Why did Senate President Russell Pearce get the boot?
Successful recall of state political powerhouse raises questions
TUCSON (KGUN9-TV) - A major upset in Arizona politics election night. Senate President Russell Pearce lost his seat
in a recall election. The force behind the state's controversial immigration enforcement law, Pearce conceded his post to fellow Republican and challenger Jerry Lewis Tuesday night. The successful ousting raises questions about why it happened and what happens next.
“If being recalled is the price for keeping one's promises, then so be it,” Pearce said during his concession speech election night. “I've always kept my promises.”
Why was the Republican recalled? What cost the primary author of SB 1070 his job? KGUN9 News found that depends on who ask.
Contender Jerry Lewis said the recall was about their district in Mesa and how it was being represented in the legislature.
“Do you see it that way?” Reporter Kevin Keen asked. “Not really,” said Tucson attorney Richard Martinez. “I think that SB 1070 and the kind of politics that Russell Pearce represents on every issue at every level--both in his legislative district and statewide--was what lead to his downfall.”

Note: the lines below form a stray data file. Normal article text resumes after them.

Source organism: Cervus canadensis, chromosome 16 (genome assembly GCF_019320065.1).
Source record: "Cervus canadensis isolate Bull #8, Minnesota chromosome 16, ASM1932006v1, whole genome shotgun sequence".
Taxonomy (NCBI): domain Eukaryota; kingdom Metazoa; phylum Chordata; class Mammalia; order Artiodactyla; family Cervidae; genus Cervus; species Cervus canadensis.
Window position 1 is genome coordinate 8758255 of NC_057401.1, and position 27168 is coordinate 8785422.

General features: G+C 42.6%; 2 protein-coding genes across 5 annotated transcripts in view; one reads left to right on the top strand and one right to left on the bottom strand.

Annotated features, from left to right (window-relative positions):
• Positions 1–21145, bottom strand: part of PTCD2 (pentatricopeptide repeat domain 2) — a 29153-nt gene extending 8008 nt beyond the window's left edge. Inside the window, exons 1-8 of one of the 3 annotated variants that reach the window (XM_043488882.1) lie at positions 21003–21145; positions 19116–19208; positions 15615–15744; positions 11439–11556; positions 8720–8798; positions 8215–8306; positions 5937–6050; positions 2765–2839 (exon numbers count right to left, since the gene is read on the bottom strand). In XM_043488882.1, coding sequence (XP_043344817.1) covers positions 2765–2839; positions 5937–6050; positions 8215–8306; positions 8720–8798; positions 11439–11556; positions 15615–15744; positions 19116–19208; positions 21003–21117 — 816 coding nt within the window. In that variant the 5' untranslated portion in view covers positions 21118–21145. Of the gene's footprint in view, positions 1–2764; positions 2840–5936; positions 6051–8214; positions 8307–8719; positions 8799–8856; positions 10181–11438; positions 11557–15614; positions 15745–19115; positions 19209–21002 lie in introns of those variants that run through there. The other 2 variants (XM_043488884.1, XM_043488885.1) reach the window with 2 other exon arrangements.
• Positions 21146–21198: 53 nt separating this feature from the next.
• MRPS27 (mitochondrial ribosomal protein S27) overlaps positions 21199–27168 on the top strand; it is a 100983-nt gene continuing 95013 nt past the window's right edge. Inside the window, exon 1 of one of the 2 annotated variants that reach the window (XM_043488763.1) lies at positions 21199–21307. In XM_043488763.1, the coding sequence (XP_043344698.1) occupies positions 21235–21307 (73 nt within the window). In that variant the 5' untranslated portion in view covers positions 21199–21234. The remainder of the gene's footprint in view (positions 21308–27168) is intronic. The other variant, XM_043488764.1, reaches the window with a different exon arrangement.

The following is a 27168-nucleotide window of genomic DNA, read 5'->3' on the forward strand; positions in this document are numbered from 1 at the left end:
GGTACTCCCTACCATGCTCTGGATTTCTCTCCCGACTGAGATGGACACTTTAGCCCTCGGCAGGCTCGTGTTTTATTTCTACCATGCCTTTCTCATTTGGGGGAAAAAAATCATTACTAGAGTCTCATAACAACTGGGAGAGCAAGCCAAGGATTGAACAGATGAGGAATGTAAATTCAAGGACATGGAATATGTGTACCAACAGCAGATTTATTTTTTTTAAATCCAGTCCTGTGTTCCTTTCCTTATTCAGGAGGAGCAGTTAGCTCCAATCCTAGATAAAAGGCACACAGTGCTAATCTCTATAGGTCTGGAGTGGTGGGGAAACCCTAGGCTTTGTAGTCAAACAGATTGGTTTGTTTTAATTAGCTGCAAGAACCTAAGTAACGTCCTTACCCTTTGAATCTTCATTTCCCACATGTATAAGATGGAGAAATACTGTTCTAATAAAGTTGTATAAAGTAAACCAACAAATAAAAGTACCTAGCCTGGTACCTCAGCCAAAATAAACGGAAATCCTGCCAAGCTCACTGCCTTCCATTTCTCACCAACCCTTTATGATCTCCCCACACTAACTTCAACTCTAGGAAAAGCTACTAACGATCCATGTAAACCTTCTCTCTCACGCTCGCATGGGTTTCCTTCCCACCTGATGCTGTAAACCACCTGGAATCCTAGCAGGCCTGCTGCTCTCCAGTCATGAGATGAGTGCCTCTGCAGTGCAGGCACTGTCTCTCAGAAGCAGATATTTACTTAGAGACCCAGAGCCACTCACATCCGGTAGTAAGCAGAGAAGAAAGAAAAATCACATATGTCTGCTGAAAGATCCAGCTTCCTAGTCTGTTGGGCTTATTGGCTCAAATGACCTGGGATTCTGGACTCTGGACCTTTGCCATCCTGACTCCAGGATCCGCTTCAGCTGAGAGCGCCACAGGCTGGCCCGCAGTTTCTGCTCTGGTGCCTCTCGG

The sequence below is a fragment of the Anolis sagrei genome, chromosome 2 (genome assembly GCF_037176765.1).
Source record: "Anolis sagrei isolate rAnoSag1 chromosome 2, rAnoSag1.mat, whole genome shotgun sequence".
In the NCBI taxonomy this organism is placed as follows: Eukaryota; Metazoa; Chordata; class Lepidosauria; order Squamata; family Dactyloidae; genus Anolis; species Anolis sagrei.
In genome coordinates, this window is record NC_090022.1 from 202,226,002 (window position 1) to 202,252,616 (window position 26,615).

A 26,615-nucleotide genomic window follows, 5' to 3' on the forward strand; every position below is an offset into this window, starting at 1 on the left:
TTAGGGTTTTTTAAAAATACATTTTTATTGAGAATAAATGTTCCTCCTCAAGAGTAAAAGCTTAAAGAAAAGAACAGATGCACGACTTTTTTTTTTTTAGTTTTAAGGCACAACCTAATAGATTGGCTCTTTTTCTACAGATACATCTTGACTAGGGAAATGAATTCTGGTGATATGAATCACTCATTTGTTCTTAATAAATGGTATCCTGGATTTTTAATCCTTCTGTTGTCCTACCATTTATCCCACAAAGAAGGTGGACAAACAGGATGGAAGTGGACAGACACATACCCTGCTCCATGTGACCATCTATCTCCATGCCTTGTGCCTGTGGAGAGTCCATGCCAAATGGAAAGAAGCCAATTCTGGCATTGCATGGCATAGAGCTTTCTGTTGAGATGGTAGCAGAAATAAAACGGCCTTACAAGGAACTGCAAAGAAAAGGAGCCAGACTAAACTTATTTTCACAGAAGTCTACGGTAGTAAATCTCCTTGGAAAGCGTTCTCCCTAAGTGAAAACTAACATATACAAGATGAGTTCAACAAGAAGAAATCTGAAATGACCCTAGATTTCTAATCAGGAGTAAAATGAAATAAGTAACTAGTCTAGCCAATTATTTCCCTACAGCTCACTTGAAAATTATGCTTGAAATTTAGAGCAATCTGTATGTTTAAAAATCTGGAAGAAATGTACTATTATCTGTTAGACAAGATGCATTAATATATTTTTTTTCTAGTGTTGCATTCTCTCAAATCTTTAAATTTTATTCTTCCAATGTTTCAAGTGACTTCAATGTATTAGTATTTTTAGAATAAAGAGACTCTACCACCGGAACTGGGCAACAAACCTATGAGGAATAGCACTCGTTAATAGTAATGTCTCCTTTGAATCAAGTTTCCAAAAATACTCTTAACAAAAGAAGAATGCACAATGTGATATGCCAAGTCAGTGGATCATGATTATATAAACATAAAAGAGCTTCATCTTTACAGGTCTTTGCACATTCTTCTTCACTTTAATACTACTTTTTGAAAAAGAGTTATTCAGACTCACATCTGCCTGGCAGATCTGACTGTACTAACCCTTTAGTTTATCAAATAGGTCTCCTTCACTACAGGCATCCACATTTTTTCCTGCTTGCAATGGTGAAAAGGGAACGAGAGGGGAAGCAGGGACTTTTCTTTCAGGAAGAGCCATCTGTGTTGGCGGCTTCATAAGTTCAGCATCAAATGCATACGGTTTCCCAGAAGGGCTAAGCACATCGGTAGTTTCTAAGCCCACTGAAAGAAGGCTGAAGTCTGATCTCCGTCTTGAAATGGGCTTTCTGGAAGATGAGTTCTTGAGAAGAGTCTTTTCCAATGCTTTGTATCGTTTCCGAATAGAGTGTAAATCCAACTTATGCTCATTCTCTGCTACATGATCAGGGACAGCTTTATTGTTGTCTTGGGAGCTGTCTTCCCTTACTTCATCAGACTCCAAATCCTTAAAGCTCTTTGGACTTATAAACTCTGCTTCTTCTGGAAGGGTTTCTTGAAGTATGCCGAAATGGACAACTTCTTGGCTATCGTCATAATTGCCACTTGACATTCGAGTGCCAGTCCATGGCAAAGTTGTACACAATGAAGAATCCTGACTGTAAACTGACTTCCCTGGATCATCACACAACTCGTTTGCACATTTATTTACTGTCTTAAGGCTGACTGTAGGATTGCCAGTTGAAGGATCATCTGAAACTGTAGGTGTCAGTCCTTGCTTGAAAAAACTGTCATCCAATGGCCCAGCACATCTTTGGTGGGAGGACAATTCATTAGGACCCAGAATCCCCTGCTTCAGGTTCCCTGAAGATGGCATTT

Martinez, who fought SB 1070, says voters oppose the pending immigration law and other legislation backed by Pearce. He sees future fallout among Arizona Republicans.
“I think there will be those people who will find themselves recalled or not reelected,” Martinez said. “I think there are others who are going to modify their positions and become much more moderate in their policies or legislation that they advocate.”
Representative Vic Williams, a Republican representing district 26 including Tucson, sees the recall as a political tactic and says SB 1070 wasn't involved.
“The liberals, if they can't win at the polls through regular means, are going to use this new page out of their playback to try to manipulate our elections,” Williams said.
“Do you see an impact on the legislature--taking action on future immigration issues as a result of this change?” Keen asked. “No, absolutely not.” Williams said. “Once again, the state of Arizona, the Republican caucus--which is a super-majority--along with a very conservative governor, Governor Brewer, we're going to make sure that we're going to protect Arizona with state-based illegal immigration laws.”
Republicans will meet Thursday to pick a new president for the state Senate.